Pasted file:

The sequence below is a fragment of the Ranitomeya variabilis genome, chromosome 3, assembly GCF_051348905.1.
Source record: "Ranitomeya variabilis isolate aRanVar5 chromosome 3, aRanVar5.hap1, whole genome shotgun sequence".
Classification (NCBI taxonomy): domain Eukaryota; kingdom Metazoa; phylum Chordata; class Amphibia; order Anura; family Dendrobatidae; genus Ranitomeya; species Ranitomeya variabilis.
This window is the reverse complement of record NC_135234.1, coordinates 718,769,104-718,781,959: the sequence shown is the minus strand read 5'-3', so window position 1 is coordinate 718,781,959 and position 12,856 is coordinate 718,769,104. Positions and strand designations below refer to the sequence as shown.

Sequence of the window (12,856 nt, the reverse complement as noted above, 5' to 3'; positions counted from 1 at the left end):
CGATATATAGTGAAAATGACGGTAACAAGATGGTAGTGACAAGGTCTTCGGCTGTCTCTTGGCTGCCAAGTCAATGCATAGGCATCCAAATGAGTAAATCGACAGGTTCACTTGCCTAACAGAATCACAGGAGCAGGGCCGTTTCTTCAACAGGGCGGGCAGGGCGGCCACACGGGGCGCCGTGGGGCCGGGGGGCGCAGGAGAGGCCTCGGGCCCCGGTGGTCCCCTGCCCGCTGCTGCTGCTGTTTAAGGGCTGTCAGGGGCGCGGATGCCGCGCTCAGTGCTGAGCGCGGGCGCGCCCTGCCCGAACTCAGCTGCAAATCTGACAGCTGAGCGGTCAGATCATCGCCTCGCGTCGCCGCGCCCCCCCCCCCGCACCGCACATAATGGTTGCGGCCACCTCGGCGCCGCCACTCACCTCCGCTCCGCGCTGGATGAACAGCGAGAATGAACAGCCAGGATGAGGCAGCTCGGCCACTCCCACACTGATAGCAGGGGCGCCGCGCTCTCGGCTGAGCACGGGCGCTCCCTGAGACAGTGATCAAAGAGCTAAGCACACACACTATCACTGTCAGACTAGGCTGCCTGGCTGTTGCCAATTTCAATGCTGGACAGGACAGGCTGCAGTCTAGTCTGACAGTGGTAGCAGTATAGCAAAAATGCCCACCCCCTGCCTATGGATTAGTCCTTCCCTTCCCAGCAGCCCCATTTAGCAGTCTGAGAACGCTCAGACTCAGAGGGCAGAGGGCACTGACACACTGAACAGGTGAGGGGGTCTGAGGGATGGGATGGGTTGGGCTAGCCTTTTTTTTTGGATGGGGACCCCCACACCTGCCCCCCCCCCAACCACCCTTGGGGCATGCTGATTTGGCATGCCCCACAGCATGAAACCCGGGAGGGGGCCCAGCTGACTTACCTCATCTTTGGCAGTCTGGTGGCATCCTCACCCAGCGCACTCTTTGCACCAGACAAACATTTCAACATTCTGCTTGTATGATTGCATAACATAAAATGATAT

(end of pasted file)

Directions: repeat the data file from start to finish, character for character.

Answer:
The sequence below is a fragment of the Ranitomeya variabilis genome, chromosome 3, assembly GCF_051348905.1.
Source record: "Ranitomeya variabilis isolate aRanVar5 chromosome 3, aRanVar5.hap1, whole genome shotgun sequence".
Classification (NCBI taxonomy): domain Eukaryota; kingdom Metazoa; phylum Chordata; class Amphibia; order Anura; family Dendrobatidae; genus Ranitomeya; species Ranitomeya variabilis.
This window is the reverse complement of record NC_135234.1, coordinates 718,769,104-718,781,959: the sequence shown is the minus strand read 5'-3', so window position 1 is coordinate 718,781,959 and position 12,856 is coordinate 718,769,104. Positions and strand designations below refer to the sequence as shown.

Sequence of the window (12,856 nt, the reverse complement as noted above, 5' to 3'; positions counted from 1 at the left end):
CGATATATAGTGAAAATGACGGTAACAAGATGGTAGTGACAAGGTCTTCGGCTGTCTCTTGGCTGCCAAGTCAATGCATAGGCATCCAAATGAGTAAATCGACAGGTTCACTTGCCTAACAGAATCACAGGAGCAGGGCCGTTTCTTCAACAGGGCGGGCAGGGCGGCCACACGGGGCGCCGTGGGGCCGGGGGGCGCAGGAGAGGCCTCGGGCCCCGGTGGTCCCCTGCCCGCTGCTGCTGCTGTTTAAGGGCTGTCAGGGGCGCGGATGCCGCGCTCAGTGCTGAGCGCGGGCGCGCCCTGCCCGAACTCAGCTGCAAATCTGACAGCTGAGCGGTCAGATCATCGCCTCGCGTCGCCGCGCCCCCCCCCCCGCACCGCACATAATGGTTGCGGCCACCTCGGCGCCGCCACTCACCTCCGCTCCGCGCTGGATGAACAGCGAGAATGAACAGCCAGGATGAGGCAGCTCGGCCACTCCCACACTGATAGCAGGGGCGCCGCGCTCTCGGCTGAGCACGGGCGCTCCCTGAGACAGTGATCAAAGAGCTAAGCACACACACTATCACTGTCAGACTAGGCTGCCTGGCTGTTGCCAATTTCAATGCTGGACAGGACAGGCTGCAGTCTAGTCTGACAGTGGTAGCAGTATAGCAAAAATGCCCACCCCCTGCCTATGGATTAGTCCTTCCCTTCCCAGCAGCCCCATTTAGCAGTCTGAGAACGCTCAGACTCAGAGGGCAGAGGGCACTGACACACTGAACAGGTGAGGGGGTCTGAGGGATGGGATGGGTTGGGCTAGCCTTTTTTTTTGGATGGGGACCCCCACACCTGCCCCCCCCCCAACCACCCTTGGGGCATGCTGATTTGGCATGCCCCACAGCATGAAACCCGGGAGGGGGCCCAGCTGACTTACCTCATCTTTGGCAGTCTGGTGGCATCCTCACCCAGCGCACTCTTTGCACCAGACAAACATTTCAACATTCTGCTTGTATGATTGCATAACATAAAATGATAT